Northern Soul – Top 10

Northern Soul

Northern Soul

After digging through hundreds of floor fillers and rare records, Getintothis’ Adam Lowerson has finally managed to settle on ten of the best Northern Soul classics. 

Few scenes in the history of popular music have endured and inspired as much dedication and devotion as Northern Soul.

Having first emerged in the late 1960s moving into the early 70s from the Mod scene, young people in Northern towns began to obsess over the music of black America, in particular some of the hidden and forgotten tracks of years gone by.

Record collecting DJs began to unearth lost 45’s and bring them to the sprung dance floor’s of Northern England’s dance halls, and a new scene was born.

The very essence of Northern Soul was discovering tracks that nobody else knew, rarities and one-offs that had somehow been overlooked by the mainstream at first time of asking. Most importantly though, they had to be danceable.

Whittling down the thousands of singles which have become cult classics amongst Northern Soul fans is an almost near impossible task. Everyone has their favourites they’d argue for days upon end for its inclusion, but there’s some that simply cannot be ignored when discussing the scene.

This list is in no way definitive, but includes ten tracks which capture the essence and feeling of Northern Soul perfectly. Ten that would fill any dance floor, and evoke the feelings of euphoria and happiness that all good pop music should.

If we’ve missed off your favourite, let us know. Spread the love, but most importantly, keep the faith.

10. J.J. BarnesOur Love Is In The Pocket

Having endured a tricky start to his career throughout the 1960s, with an unsuccessful stint singed to the Motown label, J.J. Barnes moved to England in the 70s on the advice of his close friend Edwin Starr, where he eventually enjoyed his greatest spell of popularity.

Our Love Is In The Pocket, released for the second time on Revilot Records in 1977 to capitalise on his new found fame, packs all the elements of Northern Soul into a short, sharp classic that’ll have you talcing up your kitchen floor ready to dance.

9. Rita and the TiarasGone With The Wind Is My Love

Originally intended to be recorded by Gloria Jones and the Tiaras, Jones‘ vocal was eventually replaced by new Dore Records signing Rita Graham following a disagreement with management.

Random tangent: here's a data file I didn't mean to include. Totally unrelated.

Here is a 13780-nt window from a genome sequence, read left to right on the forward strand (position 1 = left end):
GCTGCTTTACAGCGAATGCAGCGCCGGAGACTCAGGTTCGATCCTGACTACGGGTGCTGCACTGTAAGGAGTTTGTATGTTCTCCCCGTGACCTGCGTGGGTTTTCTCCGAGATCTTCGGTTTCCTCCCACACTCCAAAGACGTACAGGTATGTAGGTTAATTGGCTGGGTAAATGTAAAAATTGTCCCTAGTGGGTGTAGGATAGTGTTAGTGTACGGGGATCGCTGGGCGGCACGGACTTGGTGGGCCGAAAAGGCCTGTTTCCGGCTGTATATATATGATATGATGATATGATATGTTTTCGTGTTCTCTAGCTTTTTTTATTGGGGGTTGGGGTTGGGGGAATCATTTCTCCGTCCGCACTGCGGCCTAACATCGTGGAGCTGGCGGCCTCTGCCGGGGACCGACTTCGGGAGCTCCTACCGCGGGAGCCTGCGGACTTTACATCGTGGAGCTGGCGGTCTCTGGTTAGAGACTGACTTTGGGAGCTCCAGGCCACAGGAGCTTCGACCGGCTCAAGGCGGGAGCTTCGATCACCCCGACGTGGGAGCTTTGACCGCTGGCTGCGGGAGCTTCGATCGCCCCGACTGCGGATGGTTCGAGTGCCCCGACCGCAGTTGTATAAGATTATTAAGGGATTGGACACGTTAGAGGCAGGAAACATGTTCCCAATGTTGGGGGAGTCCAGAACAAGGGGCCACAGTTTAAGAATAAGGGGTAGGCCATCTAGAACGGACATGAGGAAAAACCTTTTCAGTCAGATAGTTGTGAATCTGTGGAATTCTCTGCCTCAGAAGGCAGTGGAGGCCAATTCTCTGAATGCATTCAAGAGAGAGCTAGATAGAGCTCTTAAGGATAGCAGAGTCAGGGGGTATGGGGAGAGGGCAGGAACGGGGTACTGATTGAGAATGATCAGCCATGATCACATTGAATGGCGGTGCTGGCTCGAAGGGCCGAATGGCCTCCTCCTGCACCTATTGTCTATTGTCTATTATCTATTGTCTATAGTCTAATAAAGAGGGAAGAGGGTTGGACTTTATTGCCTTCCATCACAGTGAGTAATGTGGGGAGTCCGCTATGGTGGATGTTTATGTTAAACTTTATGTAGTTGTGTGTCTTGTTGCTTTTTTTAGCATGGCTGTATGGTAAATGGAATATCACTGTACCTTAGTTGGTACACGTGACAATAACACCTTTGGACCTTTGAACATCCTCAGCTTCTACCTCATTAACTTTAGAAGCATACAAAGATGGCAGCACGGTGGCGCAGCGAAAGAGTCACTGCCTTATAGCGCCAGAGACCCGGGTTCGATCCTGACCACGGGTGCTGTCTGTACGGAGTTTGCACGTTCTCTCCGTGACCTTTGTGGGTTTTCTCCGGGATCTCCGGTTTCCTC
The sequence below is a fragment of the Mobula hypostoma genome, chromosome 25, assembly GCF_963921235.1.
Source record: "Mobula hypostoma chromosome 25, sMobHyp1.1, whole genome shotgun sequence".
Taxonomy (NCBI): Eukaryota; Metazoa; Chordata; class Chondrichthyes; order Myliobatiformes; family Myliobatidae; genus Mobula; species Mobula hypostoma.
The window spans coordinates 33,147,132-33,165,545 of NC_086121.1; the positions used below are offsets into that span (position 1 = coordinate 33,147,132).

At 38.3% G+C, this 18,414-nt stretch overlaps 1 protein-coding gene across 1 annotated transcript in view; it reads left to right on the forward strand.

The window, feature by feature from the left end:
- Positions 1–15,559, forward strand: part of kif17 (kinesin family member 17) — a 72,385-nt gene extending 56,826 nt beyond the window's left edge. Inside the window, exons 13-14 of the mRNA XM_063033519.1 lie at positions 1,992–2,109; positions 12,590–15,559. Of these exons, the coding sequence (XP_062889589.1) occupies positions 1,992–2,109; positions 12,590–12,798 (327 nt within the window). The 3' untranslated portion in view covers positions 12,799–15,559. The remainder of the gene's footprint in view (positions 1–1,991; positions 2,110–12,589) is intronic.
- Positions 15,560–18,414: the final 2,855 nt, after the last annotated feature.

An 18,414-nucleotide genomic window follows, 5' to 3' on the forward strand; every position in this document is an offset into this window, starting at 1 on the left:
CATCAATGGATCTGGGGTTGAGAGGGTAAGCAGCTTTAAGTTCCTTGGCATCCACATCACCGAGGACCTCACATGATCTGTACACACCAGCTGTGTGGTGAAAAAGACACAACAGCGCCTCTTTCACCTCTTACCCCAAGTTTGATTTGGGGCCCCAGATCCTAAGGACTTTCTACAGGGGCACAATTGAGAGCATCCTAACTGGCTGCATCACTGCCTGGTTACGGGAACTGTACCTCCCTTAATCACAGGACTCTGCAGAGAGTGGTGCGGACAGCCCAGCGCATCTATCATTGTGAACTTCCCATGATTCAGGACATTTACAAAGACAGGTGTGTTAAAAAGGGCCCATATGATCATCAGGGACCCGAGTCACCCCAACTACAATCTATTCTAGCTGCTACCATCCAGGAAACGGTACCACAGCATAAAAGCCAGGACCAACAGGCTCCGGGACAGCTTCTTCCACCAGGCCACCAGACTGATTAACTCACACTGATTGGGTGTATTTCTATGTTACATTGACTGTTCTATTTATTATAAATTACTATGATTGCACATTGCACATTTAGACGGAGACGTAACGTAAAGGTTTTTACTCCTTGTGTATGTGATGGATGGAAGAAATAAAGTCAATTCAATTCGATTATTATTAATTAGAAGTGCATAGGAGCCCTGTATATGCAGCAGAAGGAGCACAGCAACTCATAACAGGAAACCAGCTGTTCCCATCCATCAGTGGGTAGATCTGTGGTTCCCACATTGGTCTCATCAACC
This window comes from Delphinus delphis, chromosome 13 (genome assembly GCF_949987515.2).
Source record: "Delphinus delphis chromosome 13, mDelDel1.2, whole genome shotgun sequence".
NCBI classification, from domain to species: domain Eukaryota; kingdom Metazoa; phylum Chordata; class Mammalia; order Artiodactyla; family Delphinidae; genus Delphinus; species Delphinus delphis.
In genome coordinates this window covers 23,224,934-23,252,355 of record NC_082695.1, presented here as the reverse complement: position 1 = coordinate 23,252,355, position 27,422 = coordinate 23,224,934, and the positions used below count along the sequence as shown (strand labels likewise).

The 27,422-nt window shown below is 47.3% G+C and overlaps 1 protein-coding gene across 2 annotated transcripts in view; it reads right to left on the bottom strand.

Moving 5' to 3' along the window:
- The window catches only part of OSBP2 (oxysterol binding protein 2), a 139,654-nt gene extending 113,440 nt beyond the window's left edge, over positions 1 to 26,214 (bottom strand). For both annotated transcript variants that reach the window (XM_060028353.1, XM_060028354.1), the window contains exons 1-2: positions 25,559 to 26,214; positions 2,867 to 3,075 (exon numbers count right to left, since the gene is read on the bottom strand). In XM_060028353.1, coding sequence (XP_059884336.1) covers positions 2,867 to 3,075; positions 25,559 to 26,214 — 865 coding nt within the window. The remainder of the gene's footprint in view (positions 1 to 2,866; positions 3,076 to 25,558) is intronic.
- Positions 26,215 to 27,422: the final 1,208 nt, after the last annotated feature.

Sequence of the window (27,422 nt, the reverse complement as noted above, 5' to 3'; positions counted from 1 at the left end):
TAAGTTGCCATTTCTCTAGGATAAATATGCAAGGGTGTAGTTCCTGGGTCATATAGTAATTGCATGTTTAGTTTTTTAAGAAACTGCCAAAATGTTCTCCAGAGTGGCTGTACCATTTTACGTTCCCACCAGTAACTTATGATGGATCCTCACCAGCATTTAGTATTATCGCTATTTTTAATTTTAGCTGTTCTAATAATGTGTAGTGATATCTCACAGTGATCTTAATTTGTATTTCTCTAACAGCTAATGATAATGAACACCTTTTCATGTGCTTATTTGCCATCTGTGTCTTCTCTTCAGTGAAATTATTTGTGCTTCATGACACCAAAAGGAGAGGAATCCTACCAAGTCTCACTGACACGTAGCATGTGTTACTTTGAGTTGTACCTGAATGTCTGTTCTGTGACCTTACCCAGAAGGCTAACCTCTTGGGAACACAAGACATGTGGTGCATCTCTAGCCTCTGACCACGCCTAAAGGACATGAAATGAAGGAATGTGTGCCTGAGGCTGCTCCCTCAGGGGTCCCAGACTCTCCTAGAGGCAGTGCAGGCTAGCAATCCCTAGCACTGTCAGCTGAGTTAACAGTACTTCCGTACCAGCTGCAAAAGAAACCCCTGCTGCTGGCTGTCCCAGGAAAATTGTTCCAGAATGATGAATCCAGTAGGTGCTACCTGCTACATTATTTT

It turned out to be a great decision, with Graham‘s smooth and deeper voice making a great match for the music, with the track eventually becoming a massive Northern Soul favourite. Rita Graham‘s emotive vocal combines perfectly with the lyrics of heartache to make for a gorgeously gloomy yet defiant track.

A record which showed Rita Graham off as a supreme talent.

8. The M.V.P’sTurning My Heartbeat Up

The M.V.P’sTurning My Heartbeat Up does just that. Building slowly from its stripped back opening, the track boils to an almighty crescendo with sharp brass, wall-of-sound vocals and an adventurous, driving bassline. It’s sure to get you dancing and your heart pumping.

7. The SalvadorsStick By Me, Baby

The story goes that The Salvadors rocked up to a studio one night in 1967, recorded Stick By Me, Baby in just a couple of hours and disappeared never to be heard from again.

The Salvadors are an enigma, and it’s this mystery and rareness that makes Stick By Me, Baby the ultimate in Northern Soul cult status. A one hit wonder if there ever was one.

If you’re only going to record one song, it may as well sound like this.

6. The Dells Run For Cover

Described by some as the greatest ever soul group, The Dells have enjoyed a hugely successful career selling millions of records and performing for decades.

Run For Cover is a magical track and perhaps there most loved and cannot be ignored when discussing Northern Soul. It encapsulates perfectly every meaning of the words and feels like a real timeless classic.

It’s slightly slower than many Northern Soul records, yet is still danceable and is oozing groove from the piano chimes which kick it off. Almost the perfect record.